Cask Beer: A Blast From The Past

Cask beer stems from cask ale, which is also known as cask-conditioned ale. It’s similar to bottle-conditioned beer in that the yeast is still actively fermenting in the brew, but it harkens back to a more traditional style of beer. Cask beer is served at slightly warmer temperatures out of a vessel that usually needs to be emptied soon after the cask is opened. It offers an experience and a flavor that some beer experts claim is as close as one can get to being around when the first beer was ever made.difference between nitro and cask beer churchill's finest hour (left) and pliny the younger (right)

Traditionally, casks were opened by hammering a simple faucet into the side of the keg and pouring the beer out into waiting glasses. This is where the term “tapping the keg” originally comes from. The beer is served at a cooler temperature but not ice-cold as most modern beers are served today. They can be a challenge to create and enjoy properly because of the attention required during the making, fermenting, and the drinking of the beer. Brewmasters looking for a challenge will certainly find one in making a cask ale. But they will also likely find customers willing to seek out their handiwork.

Most modern cask-condition ales are kept in a cellar to stay at the just-below-room temperature they prefer. Unlike modern beers that require a CO2 tap to pour the beer, proper cask ale is tapped with a hand pump. These beer engines, as they are often known, allow for cask ales to be enjoyed at their proper carbonation, even if it means the bartender has to work a little more to earn a good tip.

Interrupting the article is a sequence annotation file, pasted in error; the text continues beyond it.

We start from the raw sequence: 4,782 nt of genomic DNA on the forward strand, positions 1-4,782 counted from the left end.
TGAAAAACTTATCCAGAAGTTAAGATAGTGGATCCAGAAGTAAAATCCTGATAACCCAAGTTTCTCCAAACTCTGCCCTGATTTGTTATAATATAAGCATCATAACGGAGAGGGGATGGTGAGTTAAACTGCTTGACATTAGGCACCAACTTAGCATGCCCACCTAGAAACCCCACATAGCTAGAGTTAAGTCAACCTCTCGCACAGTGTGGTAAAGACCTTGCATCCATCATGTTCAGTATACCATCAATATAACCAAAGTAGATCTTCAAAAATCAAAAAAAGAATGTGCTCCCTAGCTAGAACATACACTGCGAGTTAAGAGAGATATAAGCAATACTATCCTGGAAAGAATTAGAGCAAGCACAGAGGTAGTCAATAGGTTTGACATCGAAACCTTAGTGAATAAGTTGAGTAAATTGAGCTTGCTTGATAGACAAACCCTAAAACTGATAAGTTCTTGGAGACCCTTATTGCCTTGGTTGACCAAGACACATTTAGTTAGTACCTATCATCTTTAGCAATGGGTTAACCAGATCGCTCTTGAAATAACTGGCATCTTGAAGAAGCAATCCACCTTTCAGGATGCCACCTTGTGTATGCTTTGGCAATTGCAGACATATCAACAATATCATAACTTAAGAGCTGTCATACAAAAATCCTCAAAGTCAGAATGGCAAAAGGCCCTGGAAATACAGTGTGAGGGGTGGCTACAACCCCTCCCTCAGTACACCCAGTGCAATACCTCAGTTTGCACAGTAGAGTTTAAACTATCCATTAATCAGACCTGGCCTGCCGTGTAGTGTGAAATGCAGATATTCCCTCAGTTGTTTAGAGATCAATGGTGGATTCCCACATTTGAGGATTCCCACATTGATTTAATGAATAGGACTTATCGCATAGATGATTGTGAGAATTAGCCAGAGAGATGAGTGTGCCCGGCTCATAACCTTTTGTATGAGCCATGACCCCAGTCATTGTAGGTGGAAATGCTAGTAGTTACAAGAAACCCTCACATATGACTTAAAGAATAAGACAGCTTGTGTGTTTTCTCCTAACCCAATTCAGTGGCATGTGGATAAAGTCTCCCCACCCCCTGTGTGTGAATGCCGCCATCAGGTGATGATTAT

Cask ales and nitro beers allow breweries to expand their offerings for a beer-drinking public that has a more adventurous palette. Guinness invented an entire category of beers in nitro beers that only really started to come into their own recently. Breweries looking to reinvent their stouts or experiment with flavors can use the nitro process to do so. It requires a little more investment in equipment, but it expands offering into a growing market. Cask ales, meanwhile, are a throwback to an earlier era. Proper British style pubs love to offer cask ales because the process has changed little over hundreds of years. The process requires some specialty equipment in this day and age, but a gravity pump is usually a sign to beer experts that a brewery respects tradition.

Either option can expand a menu and a client base in new and fascinating ways. The best brewmasters look to both the past and the future to find ways to continually innovate.

Featured image “Deschutes Beer” courtesy of Flickr user Karen Neoh licensed under CC by 2.0.
Image “Three Colours Beer” courtesy of Flickr user Matt from London licensed under CC by 2.0.
Image “Sam Adam’s nitro ipa” courtesy of Flickr user Peter Anderson licensed under CC by 2.0.
Image “churchill’s finest hour (left) and pliny the younger (right)” courtesy of Flickr user george ruiz licensed under CC by 2.0.